Policymakers often talk about the need for personal responsibility in health matters, but people need the tools to be successful.  We cannot wait any longer to address the impacts of chronic disease.  As the CHRT brief notes, “chronic conditions are attacking our wallets,” particularly the state and the business community that pay for much of Michigan residents’ health care.

— Jan Hudson


Michigan Is Ours!

July 19, 2010

Jan Hudson

The League of Women Voters of Michigan recently completed a project called Michigan Is Ours! that documents the loss of state dollars to fund public services over the last 10 years, in part due to tax policies that reduce taxes. The group is advocating for a reversal of this trend.

In its background information, the League of Women Voters cites the negative consequences  to state services  because of the dramatic decline in state revenues, including:

  • the reduction in state workforce– 18 percent, over the last seven years.
  • the dramatic decline in public safety funding– $3 billion, since September 11, 2001.
  • the astonishing decline in state investments in higher education.

The group’s members believe that the “T” word is not a terrible word, but is a necessary word if we are going to have quality public services.  They further believe voters are concerned about such services as education, public safety, social services, health care, employment services, safe food and water, parks, libraries, and roads, and are willing to pay for them.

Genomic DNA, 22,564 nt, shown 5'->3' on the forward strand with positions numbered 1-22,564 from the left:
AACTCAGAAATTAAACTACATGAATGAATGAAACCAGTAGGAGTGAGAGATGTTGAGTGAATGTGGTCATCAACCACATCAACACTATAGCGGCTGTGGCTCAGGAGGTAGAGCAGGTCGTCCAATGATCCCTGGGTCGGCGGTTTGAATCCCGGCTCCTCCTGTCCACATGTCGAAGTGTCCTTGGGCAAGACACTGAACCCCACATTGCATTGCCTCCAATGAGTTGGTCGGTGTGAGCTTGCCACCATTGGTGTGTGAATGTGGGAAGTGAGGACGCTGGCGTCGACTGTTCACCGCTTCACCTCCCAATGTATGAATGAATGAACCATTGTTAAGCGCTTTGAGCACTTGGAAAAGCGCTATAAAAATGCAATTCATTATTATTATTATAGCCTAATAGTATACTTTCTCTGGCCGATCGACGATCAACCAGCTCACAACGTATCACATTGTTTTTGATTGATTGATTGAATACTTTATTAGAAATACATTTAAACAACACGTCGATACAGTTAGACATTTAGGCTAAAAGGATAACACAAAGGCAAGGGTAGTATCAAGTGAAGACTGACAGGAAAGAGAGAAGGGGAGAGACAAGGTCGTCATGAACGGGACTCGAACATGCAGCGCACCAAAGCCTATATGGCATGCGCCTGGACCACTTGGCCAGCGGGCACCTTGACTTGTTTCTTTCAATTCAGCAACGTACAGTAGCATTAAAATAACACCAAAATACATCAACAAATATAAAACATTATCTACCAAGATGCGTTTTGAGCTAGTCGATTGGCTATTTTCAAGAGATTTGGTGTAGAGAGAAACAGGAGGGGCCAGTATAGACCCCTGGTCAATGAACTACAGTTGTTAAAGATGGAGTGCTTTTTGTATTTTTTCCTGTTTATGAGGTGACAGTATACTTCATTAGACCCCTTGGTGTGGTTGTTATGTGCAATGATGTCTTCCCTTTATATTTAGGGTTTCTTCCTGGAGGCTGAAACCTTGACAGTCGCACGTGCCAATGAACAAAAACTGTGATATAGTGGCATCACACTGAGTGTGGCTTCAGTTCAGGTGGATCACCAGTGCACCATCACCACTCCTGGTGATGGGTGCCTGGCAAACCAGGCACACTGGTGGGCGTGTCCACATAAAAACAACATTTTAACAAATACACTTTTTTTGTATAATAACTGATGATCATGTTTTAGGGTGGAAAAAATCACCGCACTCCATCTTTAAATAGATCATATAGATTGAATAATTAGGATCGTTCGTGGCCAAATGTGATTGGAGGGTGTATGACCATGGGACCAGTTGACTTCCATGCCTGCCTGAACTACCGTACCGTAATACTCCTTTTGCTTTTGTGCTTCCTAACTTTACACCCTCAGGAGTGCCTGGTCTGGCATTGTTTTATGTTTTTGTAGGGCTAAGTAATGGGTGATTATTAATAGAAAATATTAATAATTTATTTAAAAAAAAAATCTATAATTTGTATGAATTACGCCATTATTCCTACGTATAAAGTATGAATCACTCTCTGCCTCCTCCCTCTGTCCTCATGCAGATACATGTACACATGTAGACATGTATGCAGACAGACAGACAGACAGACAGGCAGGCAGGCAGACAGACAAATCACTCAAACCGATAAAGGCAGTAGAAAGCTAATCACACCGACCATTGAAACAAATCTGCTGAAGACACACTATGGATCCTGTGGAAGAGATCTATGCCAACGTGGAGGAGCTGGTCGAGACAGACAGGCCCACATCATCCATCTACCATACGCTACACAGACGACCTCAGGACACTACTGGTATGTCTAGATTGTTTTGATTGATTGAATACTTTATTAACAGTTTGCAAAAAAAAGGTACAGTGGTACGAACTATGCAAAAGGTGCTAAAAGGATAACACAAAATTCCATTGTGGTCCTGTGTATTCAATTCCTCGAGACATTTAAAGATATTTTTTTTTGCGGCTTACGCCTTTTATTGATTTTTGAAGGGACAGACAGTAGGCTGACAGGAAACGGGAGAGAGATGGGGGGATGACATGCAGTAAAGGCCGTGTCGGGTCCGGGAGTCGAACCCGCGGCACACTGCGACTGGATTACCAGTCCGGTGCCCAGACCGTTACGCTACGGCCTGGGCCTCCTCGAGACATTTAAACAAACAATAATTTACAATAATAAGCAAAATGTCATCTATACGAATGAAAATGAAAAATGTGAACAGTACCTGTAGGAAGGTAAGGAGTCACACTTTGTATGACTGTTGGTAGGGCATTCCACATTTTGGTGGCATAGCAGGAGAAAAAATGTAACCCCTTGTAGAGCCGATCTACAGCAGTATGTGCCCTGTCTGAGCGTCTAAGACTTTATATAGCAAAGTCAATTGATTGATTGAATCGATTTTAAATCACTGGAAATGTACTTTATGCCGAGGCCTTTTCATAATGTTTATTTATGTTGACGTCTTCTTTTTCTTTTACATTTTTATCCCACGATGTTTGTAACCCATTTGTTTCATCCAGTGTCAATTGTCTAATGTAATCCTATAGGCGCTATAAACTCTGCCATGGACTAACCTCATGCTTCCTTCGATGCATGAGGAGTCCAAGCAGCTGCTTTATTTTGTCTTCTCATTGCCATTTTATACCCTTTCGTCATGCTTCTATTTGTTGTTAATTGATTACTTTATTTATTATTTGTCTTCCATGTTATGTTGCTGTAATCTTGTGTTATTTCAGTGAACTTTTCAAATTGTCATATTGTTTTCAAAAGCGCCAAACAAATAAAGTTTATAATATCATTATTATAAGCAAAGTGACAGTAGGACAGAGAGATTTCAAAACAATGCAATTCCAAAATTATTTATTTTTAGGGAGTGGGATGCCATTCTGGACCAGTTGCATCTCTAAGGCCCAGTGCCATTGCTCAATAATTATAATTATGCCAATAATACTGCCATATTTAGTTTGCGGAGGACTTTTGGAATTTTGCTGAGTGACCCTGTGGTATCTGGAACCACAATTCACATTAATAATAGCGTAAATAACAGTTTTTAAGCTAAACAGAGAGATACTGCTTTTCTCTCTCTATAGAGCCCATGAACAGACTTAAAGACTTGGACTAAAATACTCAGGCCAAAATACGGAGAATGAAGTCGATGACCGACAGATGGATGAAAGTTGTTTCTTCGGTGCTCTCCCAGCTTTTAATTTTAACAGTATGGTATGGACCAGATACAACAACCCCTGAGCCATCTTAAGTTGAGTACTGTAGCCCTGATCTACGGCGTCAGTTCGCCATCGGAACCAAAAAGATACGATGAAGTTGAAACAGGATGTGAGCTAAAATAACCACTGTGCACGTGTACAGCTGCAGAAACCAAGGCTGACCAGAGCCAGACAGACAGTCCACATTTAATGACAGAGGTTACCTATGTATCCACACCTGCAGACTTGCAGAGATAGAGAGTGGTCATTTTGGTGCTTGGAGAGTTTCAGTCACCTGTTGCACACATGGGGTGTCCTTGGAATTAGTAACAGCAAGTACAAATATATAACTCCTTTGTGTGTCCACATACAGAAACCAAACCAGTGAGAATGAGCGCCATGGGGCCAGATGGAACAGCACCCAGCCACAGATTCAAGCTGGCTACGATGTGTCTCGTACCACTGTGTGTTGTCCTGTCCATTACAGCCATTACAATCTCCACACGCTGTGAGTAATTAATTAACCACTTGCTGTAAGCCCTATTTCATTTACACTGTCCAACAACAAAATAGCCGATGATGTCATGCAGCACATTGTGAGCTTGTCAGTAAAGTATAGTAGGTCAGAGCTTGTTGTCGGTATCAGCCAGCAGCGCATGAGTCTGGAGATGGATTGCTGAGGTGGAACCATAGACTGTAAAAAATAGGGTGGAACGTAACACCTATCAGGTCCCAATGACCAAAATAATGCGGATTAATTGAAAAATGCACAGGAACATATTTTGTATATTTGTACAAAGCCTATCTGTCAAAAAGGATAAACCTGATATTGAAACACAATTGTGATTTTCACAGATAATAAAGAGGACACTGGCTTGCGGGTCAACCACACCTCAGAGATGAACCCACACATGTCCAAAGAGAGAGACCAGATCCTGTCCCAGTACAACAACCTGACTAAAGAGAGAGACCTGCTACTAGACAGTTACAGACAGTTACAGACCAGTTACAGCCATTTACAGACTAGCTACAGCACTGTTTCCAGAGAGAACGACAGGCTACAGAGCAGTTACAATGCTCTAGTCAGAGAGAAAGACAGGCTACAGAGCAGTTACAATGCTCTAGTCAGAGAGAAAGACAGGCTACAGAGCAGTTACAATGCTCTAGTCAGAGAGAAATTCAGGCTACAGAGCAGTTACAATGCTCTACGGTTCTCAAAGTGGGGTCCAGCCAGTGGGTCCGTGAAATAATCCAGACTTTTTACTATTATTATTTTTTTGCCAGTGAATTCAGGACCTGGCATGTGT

As part of this project, the League of Women Voters has created a series of postcards on specific public services to be sent to legislators. These postcards have a simple message: they affirm the voter’s support for a specific public service and further affirm the voter’s willingness to pay more taxes to support it.  They encourage legislators to pursue tax changes to increase state revenues to support these essential public services.

The Michigan League for Human Services also advocates for tax policy changes to increase state revenues to support key public services.  Numerous options are available to policymakers.  Please see our Facts Matter report for more information. 

If you think a change in direction is in order, and support public services, including adequate taxes to pay for them, let your legislators know.  You can contact Jackie Benson at the Michigan League for Human Services, Jbenson@michleagueforhumansvs.org, for a supply of postcards.

Thanks to the League of Women Voters for creating such an easy way for us to communicate our priorities and willingness to pay more taxes for public services to our legislators.

— Jan Hudson


How to achieve health equity

July 13, 2010

Karen Holcomb-Merrill

A Path Toward Health Equity, a recently released report from Community Catalyst, contains recommendations on how to strengthen community-based work to reduce health disparities.  The report focused on six states, one of which was Michigan.